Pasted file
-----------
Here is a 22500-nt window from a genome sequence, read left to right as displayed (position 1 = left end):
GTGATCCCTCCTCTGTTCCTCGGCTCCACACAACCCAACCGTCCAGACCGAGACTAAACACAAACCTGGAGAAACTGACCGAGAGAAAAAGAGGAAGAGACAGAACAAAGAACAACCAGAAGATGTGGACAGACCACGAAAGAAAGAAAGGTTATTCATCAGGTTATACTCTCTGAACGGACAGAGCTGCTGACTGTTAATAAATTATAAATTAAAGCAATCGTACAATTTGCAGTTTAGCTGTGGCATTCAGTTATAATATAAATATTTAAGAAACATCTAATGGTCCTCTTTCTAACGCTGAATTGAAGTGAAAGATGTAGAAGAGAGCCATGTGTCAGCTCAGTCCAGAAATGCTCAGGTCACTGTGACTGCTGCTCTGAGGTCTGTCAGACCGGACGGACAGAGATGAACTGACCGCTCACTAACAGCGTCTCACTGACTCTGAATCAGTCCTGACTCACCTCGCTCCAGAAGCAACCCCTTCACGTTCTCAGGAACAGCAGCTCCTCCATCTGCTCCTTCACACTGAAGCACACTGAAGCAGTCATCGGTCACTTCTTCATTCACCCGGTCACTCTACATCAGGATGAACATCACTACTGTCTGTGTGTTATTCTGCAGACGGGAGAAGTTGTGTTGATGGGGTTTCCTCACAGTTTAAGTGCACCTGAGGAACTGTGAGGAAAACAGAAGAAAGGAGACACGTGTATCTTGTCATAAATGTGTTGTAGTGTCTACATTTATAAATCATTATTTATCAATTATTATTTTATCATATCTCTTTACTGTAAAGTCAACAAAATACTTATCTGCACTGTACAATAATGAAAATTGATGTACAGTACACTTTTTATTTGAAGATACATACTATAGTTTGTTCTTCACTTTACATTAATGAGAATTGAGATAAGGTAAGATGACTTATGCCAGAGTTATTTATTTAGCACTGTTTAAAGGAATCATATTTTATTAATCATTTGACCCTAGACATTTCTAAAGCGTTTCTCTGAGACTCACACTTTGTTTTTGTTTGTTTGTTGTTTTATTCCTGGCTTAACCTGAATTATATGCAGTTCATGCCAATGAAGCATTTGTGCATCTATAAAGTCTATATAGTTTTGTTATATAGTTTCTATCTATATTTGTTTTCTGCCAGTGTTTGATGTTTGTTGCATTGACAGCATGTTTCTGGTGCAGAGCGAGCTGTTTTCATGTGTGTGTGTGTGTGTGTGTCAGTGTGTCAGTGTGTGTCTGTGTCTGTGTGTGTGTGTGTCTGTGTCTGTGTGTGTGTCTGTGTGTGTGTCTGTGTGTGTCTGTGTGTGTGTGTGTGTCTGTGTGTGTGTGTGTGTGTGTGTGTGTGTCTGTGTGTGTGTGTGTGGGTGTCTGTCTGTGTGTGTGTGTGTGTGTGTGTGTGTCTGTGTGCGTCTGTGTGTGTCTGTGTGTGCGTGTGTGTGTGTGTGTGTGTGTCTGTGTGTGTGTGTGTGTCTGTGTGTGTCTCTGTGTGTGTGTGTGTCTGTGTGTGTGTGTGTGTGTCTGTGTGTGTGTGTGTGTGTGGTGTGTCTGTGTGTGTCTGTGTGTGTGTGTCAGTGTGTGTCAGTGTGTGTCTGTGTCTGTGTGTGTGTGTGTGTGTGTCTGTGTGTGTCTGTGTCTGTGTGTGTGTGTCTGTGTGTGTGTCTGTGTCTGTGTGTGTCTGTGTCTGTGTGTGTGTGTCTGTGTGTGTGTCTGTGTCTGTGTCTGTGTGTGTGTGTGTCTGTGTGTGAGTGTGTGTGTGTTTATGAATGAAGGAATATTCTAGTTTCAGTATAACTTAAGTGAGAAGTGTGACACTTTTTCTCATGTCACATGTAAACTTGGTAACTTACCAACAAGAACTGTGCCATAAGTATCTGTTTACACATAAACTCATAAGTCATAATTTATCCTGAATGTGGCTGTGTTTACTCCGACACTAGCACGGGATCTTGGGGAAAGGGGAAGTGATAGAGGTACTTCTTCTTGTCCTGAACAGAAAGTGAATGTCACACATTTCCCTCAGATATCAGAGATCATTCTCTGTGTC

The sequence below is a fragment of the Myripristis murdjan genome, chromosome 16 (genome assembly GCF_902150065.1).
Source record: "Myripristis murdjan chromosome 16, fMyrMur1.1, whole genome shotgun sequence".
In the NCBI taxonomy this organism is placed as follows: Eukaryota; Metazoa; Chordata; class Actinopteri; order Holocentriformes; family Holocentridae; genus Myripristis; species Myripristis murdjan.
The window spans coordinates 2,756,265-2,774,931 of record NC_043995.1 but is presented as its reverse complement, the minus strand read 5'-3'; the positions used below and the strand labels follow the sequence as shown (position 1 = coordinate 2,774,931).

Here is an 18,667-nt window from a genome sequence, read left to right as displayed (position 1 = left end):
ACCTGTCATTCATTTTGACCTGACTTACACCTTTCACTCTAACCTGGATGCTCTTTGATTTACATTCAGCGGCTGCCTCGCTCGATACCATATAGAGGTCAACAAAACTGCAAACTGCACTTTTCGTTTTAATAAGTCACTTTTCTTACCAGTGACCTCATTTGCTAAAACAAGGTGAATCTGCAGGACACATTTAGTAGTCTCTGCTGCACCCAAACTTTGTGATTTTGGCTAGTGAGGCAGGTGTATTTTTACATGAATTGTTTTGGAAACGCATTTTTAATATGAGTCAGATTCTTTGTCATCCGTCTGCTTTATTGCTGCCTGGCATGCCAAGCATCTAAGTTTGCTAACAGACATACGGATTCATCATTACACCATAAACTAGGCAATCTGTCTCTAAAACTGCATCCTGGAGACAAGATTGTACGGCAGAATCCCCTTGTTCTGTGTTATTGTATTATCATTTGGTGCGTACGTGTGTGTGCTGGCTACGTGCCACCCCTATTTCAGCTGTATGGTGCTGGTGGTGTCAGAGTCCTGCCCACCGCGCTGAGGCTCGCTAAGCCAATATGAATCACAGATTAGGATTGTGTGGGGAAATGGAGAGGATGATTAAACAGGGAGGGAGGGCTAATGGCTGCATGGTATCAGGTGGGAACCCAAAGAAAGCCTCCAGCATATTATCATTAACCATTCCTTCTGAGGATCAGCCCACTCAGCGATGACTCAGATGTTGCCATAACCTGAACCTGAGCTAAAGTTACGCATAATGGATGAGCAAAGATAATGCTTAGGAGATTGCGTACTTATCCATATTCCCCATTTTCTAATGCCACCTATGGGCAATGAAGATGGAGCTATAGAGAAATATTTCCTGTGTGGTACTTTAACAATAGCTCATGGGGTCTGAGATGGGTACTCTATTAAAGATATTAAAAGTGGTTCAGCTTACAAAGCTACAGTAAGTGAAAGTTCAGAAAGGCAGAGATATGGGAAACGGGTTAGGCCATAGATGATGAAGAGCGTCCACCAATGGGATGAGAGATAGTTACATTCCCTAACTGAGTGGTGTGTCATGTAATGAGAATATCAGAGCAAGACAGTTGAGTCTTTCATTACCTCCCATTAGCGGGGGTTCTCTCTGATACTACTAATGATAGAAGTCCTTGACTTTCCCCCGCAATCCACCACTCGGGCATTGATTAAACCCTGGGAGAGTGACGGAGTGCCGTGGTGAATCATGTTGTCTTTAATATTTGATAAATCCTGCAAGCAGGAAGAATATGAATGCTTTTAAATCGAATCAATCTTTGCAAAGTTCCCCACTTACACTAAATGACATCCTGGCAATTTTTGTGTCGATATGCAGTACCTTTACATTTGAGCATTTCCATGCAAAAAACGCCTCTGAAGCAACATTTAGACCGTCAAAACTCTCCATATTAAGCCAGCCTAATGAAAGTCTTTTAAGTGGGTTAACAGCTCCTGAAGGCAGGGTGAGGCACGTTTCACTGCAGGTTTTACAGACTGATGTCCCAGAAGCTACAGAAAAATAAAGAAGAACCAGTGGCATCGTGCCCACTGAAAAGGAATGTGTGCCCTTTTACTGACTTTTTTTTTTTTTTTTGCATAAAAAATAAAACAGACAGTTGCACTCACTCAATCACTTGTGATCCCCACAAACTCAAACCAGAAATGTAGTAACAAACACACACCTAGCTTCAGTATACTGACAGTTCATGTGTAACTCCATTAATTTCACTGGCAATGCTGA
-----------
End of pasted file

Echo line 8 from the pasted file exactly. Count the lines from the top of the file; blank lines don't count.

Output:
ACCTGTCATTCATTTTGACCTGACTTACACCTTTCACTCTAACCTGGATGCTCTTTGATTTACATTCAGCGGCTGCCTCGCTCGATACCATATAGAGGTCAACAAAACTGCAAACTGCACTTTTCGTTTTAATAAGTCACTTTTCTTACCAGTGACCTCATTTGCTAAAACAAGGTGAATCTGCAGGACACATTTAGTAGTCTCTGCTGCACCCAAACTTTGTGATTTTGGCTAGTGAGGCAGGTGTATTTTTACATGAATTGTTTTGGAAACGCATTTTTAATATGAGTCAGATTCTTTGTCATCCGTCTGCTTTATTGCTGCCTGGCATGCCAAGCATCTAAGTTTGCTAACAGACATACGGATTCATCATTACACCATAAACTAGGCAATCTGTCTCTAAAACTGCATCCTGGAGACAAGATTGTACGGCAGAATCCCCTTGTTCTGTGTTATTGTATTATCATTTGGTGCGTACGTGTGTGTGCTGGCTACGTGCCACCCCTATTTCAGCTGTATGGTGCTGGTGGTGTCAGAGTCCTGCCCACCGCGCTGAGGCTCGCTAAGCCAATATGAATCACAGATTAGGATTGTGTGGGGAAATGGAGAGGATGATTAAACAGGGAGGGAGGGCTAATGGCTGCATGGTATCAGGTGGGAACCCAAAGAAAGCCTCCAGCATATTATCATTAACCATTCCTTCTGAGGATCAGCCCACTCAGCGATGACTCAGATGTTGCCATAACCTGAACCTGAGCTAAAGTTACGCATAATGGATGAGCAAAGATAATGCTTAGGAGATTGCGTACTTATCCATATTCCCCATTTTCTAATGCCACCTATGGGCAATGAAGATGGAGCTATAGAGAAATATTTCCTGTGTGGTACTTTAACAATAGCTCATGGGGTCTGAGATGGGTACTCTATTAAAGATATTAAAAGTGGTTCAGCTTACAAAGCTACAGTAAGTGAAAGTTCAGAAAGGCAGAGATATGGGAAACGGGTTAGGCCATAGATGATGAAGAGCGTCCACCAATGGGATGAGAGATAGTTACATTCCCTAACTGAGTGGTGTGTCATGTAATGAGAATATCAGAGCAAGACAGTTGAGTCTTTCATTACCTCCCATTAGCGGGGGTTCTCTCTGATACTACTAATGATAGAAGTCCTTGACTTTCCCCCGCAATCCACCACTCGGGCATTGATTAAACCCTGGGAGAGTGACGGAGTGCCGTGGTGAATCATGTTGTCTTTAATATTTGATAAATCCTGCAAGCAGGAAGAATATGAATGCTTTTAAATCGAATCAATCTTTGCAAAGTTCCCCACTTACACTAAATGACATCCTGGCAATTTTTGTGTCGATATGCAGTACCTTTACATTTGAGCATTTCCATGCAAAAAACGCCTCTGAAGCAACATTTAGACCGTCAAAACTCTCCATATTAAGCCAGCCTAATGAAAGTCTTTTAAGTGGGTTAACAGCTCCTGAAGGCAGGGTGAGGCACGTTTCACTGCAGGTTTTACAGACTGATGTCCCAGAAGCTACAGAAAAATAAAGAAGAACCAGTGGCATCGTGCCCACTGAAAAGGAATGTGTGCCCTTTTACTGACTTTTTTTTTTTTTTTTGCATAAAAAATAAAACAGACAGTTGCACTCACTCAATCACTTGTGATCCCCACAAACTCAAACCAGAAATGTAGTAACAAACACACACCTAGCTTCAGTATACTGACAGTTCATGTGTAACTCCATTAATTTCACTGGCAATGCTGA